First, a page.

Friday, April 24, 2015

Age Ain't Nothing But A Number

The shadow of Skin looms large over Bruce La Bruce's Gerontophilia - I don't mean Skin Flick, his 1999 skinhead porno, and I don't just mean "skin" as in his previous general air of all-around porniness. I'm talking about Mysterious Skin, the movie that turned BLB's queer punk compatriot Gregg Araki straight (so to speak) - the kindler gentler older movie that Araki made that made everybody sit up and say hey-what-now. 

"Kindler" and "Gentler" in both dude's cases need to be in air-quotes because Mysterious Skin is indeed a movie about space aliens and pedophilia, while Gerontophilia is indeed a movie about the titular fetish for old folks. So this is what kind and gentle means from their blessedly off-mainstream sideways visions. But kinder and gentler they both are, and they both signal a previously-unexplored maturity in the place of all that fun and gratuitous eye-poking they were doing before.

That's not to say BLB's never known seriousness before - there's a pervasive sadness that washes over his 2008 gay zombie porn drama Otto, or Up With Dead People along with all the gore and semen. But Gerontophilia is clearly marking something different, a swerve, and I was honestly surprised by how well it works, and how touching it ends up being in the end.

I don't want to make it a pissing match (although Bruce would probably appreciate that) between Mysterious Skin and Bruce's film, because ultimately Araki's film is the sturdier object - it just has better actors giving more natural performances. Although the pretty young things Pier-Gabriel Lajoie and Katie Boland both get markedly better as the film goes on - even earning their tears towards the end - they're not going to go on to have Joseph Gordon Levitt or Brady Corbet's careers. (Let is be said that Lajoie is, as a psychical specimen, pretty remarkable though.)

But the film is blessed from on high with the presence of Walter Borden as the self-professed "old queen" Mr. Peabody who sets fire to his young nurse's new-found fetish, and who is entirely remarkable and one-of-a-kind on-screen. Naturally funny (he's clearly spent his eighty or so years refining his masterfully languid way around a punchline) Borden - along with Bruce's simple script that knows enough to get out of its own way because clearly, clearly, we have never seen this story told this way before - owns every frame, and makes what we came in expecting to find strange and probably off-putting (this degradation of the flesh, looking our own mortality under a microscope... and a sexy microscope, at that) an entirely comprehensible situation. We fall for Mr. Peabody too.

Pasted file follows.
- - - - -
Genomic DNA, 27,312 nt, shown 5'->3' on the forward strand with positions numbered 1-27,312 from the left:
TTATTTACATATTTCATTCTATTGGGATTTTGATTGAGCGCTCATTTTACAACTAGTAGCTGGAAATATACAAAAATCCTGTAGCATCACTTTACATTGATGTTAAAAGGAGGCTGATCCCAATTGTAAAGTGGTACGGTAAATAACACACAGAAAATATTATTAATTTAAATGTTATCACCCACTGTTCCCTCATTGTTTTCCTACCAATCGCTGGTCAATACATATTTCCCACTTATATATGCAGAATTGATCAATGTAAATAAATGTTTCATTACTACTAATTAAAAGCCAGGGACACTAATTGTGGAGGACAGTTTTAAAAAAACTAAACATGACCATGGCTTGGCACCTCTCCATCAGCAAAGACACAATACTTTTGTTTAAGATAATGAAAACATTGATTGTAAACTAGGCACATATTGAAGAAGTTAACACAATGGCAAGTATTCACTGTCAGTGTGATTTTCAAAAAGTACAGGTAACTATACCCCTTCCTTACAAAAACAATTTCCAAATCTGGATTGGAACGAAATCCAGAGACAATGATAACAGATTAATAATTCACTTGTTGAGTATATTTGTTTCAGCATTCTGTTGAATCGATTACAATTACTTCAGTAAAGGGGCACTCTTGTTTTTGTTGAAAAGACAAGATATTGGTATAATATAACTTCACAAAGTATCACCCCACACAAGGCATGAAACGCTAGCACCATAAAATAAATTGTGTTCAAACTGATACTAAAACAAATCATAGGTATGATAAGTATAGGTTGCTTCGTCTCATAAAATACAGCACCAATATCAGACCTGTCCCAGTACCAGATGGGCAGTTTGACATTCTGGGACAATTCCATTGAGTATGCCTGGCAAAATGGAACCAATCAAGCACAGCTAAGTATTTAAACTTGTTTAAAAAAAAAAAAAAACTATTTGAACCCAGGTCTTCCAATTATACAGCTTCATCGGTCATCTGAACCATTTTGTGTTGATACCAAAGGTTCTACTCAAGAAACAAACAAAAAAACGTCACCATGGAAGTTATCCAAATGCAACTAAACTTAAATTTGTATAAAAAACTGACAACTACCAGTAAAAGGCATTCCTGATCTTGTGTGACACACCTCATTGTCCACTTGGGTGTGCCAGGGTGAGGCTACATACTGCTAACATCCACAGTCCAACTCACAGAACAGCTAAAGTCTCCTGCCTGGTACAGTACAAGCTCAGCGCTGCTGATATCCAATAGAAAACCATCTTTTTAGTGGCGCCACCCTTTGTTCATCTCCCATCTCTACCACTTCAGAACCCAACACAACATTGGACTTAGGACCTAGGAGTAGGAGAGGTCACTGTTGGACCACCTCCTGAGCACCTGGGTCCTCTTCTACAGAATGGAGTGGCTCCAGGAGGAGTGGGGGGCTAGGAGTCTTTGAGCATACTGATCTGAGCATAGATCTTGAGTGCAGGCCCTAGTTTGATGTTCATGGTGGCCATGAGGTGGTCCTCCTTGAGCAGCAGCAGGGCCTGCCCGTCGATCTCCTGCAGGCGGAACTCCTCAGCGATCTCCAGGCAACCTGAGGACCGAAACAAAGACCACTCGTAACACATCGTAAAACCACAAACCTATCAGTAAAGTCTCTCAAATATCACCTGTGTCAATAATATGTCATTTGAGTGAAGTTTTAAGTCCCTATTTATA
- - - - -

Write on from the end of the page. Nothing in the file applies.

And from there, it's a whole new world, with whole new eyes. Bruce makes a running joke of his long obsessed over and self-professed "revolutionary" proclivities here, but as one character notes - this really is a small revolution here. Making us see the world differently than we came to it eighty-two minutes earlier. There's even a birthday cake celebrating that number - eighty-two - in the film (in a terrific comic showcase of a scene; perhaps the film's high-point), and while that's probably coincidental what the hell, you know? Seize the...  day? Day... is that what I mean? Well I know it starts with a "D" anyway.

Gerontophilia screened last night as part of MoMA's retrospective of the film-maker, which is running through May 2nd. You should go to one if you're in town! You can see a picture I took of the film-maker during the Q&A after the screening over on Instagram.

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